People Who Swear A Lot Are More Articulate Than Those Who Don’t, Says Study

For some, swearing has long been held as the preserve of the uneducated. 

Indeed, a famous religious leader once commented that “profanity is the effort of a feeble brain to express itself forcibly.”

Of course, as anyone who enjoys a good swear knows, it’s simple not true.

And now there’s scientific proof to back it up.

A study, published in the Language Sciences Journal, found that foul-mouthed people in fact have a greater vocabulary than those who abstain. 

Those who are more confident using rude words tend to be be more articulate, the report found.

The experiment – which sounds mightily fun – asked participants to say as many curse words as they could in a minute.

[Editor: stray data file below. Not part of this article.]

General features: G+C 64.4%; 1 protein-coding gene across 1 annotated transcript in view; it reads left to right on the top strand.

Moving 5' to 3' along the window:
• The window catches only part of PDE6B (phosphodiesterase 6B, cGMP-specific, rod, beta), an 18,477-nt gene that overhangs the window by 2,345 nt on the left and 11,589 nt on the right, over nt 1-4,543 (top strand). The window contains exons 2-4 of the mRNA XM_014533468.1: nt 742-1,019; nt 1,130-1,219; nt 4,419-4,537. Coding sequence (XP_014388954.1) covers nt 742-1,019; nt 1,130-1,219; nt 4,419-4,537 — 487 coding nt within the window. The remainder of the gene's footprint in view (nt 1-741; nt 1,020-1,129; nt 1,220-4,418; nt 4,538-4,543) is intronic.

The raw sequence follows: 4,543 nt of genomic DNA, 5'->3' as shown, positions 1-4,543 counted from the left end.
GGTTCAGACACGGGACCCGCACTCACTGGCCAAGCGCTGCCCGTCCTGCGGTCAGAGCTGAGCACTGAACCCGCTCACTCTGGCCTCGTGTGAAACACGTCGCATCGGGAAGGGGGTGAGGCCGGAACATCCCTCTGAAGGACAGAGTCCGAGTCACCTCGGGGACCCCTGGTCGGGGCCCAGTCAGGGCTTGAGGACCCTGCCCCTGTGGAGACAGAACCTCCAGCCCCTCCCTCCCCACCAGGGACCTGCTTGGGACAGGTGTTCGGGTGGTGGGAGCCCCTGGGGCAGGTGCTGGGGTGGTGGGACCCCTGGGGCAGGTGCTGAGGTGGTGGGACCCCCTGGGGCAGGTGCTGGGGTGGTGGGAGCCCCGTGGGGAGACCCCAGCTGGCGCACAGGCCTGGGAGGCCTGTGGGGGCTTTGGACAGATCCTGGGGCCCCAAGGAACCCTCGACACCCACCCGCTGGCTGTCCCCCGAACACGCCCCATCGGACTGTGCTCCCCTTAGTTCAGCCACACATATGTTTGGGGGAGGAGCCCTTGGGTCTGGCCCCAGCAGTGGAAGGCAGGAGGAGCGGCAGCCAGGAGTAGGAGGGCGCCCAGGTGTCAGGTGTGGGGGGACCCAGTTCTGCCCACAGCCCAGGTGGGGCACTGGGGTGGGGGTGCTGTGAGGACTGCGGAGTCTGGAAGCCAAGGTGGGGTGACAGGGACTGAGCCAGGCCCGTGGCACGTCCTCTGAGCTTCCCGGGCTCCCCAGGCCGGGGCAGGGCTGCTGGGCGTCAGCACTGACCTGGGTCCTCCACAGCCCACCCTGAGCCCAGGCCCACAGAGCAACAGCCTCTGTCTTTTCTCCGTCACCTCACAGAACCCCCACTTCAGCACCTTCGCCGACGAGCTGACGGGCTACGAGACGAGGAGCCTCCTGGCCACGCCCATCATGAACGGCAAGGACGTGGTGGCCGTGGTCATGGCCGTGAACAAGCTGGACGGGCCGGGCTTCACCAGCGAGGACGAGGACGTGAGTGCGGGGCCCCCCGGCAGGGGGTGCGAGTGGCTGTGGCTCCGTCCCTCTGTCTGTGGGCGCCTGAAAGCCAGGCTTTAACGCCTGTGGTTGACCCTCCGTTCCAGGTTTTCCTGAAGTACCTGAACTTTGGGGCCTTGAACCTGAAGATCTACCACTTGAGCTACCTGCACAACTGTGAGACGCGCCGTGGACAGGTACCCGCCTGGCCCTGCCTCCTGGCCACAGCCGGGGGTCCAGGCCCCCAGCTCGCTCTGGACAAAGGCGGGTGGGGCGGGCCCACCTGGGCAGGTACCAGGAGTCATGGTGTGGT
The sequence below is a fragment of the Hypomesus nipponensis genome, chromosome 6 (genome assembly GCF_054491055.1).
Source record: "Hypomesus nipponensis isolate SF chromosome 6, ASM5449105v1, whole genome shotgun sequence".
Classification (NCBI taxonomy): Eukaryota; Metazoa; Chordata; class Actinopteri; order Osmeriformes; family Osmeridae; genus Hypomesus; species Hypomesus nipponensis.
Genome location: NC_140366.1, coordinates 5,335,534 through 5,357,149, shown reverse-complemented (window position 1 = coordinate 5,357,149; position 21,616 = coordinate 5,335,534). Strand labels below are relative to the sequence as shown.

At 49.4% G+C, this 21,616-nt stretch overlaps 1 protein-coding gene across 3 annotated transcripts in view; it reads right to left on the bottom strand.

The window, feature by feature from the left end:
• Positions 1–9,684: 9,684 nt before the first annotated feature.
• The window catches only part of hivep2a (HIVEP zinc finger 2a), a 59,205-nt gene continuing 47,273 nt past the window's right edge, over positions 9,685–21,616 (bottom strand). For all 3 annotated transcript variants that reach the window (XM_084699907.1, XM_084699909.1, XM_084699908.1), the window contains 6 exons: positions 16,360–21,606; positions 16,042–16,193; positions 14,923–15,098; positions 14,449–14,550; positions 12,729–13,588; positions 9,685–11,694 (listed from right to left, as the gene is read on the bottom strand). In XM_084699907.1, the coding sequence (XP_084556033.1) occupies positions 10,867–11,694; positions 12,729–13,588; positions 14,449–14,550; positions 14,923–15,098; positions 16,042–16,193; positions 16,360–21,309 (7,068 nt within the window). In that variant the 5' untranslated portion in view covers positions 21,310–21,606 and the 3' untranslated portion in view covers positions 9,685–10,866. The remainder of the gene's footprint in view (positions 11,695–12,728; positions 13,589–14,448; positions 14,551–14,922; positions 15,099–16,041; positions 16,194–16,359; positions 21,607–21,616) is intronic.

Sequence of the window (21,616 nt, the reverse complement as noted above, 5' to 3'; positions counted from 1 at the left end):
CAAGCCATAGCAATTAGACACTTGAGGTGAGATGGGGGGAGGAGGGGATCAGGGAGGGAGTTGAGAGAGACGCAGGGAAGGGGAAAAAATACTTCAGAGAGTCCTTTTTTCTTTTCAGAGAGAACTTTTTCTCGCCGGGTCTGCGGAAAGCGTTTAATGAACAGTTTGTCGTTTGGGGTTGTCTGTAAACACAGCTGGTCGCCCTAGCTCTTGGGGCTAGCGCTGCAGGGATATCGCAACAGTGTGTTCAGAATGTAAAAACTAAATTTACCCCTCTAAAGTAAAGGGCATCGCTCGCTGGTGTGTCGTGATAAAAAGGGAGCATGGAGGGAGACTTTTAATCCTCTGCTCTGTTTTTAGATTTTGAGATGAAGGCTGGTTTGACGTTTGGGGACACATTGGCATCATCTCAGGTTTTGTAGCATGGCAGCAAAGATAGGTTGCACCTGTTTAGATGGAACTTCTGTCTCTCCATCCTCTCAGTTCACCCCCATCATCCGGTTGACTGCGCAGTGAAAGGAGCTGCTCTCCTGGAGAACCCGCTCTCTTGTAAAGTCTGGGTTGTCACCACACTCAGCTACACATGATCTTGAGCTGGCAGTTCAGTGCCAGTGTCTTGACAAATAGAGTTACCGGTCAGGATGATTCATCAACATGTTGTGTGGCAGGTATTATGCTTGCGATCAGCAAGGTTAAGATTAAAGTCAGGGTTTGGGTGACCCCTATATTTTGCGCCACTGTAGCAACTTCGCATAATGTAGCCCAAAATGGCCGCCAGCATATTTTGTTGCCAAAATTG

They were then asked do the same with animals in the same amount of time.

The result? Those who swore the most could also name the most animals. 

Psychologists Kristin and Timothy Jay said this proves that those who curse have a wider vocabulary. 

They said: “We cannot help but judge others on the basis of their speech. 

“Unfortunately, when it comes to taboo language, it is a common assumption that people who swear frequently are lazy, do not have an adequate vocabulary, lack education, or simply cannot control themselves.

“The overall finding of this set of studies, that taboo fluency is positively correlated with other measures of verbal fluency, undermines the [normal] view of swearing.” 

Indeed, given the sheer number of potty-mouthed writers and other intellectuals from history, it makes a lot of sense. 

As the author Mark Twain famously put it: “Under certain circumstances, profanity provides a relief denied even to prayer.“

(Credit: Anna Frodesiak/ Wikimedia Commons)

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